Radio telescopes detected the gravitational waves hum by studying pulsars
On June 29, an international group of scientists recorded the hum of the gravitational waves of the universe using six of the world’s most sensitive radio telescopes, including India’s Giant Metrewave Radio Telescope (GMRT), located near Narayangaon, Pune.
Gravitational waves were proposed by Albert Einstein in 1916 but were first detected by Laser Interferometer Gravitational-Wave Observatory (LIGO) in 2015.
Radio telescopes detected the gravitational hum by studying pulsars, a type of rapidly rotating neutron stars, which form when a massive star runs out of fuel and collapses. A pulsar acts as a cosmic lighthouse, which emits radio beams that hit Earth.
Gravitational waves are thought to change the arrival times of these radio flashes, allowing researchers to document the hum.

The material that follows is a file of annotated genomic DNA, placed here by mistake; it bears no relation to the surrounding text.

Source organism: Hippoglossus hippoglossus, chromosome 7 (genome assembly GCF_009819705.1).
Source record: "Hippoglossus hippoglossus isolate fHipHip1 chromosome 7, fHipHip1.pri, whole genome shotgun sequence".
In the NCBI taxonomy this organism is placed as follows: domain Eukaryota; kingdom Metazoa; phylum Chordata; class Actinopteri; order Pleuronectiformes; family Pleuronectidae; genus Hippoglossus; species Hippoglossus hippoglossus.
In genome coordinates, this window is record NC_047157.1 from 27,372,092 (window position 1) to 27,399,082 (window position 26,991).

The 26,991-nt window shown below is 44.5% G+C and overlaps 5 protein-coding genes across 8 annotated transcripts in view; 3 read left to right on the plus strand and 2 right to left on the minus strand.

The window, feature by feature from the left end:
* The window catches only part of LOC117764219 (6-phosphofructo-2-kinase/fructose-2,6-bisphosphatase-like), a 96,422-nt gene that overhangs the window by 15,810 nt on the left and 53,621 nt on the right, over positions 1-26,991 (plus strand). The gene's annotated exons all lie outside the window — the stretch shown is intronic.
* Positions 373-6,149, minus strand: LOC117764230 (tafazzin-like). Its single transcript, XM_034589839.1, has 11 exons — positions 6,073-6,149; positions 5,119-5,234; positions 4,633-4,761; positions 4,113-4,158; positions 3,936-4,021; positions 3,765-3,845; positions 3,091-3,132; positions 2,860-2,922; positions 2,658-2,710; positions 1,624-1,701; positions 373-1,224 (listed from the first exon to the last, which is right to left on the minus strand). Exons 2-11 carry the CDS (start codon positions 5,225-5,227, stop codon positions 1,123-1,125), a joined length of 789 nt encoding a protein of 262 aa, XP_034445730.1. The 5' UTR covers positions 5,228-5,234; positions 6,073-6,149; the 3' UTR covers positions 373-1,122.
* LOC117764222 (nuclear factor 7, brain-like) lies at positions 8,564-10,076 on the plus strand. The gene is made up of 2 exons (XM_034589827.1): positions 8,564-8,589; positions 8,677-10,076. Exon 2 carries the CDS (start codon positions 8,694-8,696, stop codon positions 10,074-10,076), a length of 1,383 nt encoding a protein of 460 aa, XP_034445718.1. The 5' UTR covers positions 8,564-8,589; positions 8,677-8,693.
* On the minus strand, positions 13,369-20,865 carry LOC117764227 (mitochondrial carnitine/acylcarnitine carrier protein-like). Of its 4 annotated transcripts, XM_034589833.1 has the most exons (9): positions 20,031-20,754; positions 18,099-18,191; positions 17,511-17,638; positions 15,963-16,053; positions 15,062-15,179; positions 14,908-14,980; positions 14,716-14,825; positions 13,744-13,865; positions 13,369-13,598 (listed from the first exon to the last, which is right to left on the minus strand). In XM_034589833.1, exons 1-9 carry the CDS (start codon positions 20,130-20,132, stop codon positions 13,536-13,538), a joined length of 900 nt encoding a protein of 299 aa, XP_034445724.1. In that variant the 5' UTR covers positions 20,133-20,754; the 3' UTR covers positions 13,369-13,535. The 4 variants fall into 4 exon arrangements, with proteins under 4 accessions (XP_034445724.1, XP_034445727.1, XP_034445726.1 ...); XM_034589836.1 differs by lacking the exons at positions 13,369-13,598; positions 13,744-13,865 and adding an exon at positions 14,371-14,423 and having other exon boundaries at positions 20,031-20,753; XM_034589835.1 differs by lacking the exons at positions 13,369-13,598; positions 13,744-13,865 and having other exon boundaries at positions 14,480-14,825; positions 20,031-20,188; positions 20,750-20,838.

Fazal Kareem a Final year BS-MS Student at IISER Kolkata was involved in the discovery of the stochastic background gravitational waves, the humming of the universe, along with 40+ other researchers of the Indian Pulsar Timing Array Collaboration. The team reported significant evidence for the presence of GWB in their pulsar timing dataset. Fazal was involved with the observation of pulsars (the most important part of the experiment), data analysis, noise analysis and combination of the European Pulsar Timing Array data with InPTA data.
Figure: Artist's rendering of black hole binaries emitting gravitational waves. As the waves overlap, they produce a background of gravitational waves that creates a distinctive correlation pattern in the timing of pulses coming from pairs of pulsars.
Posted on: July 10th, 2023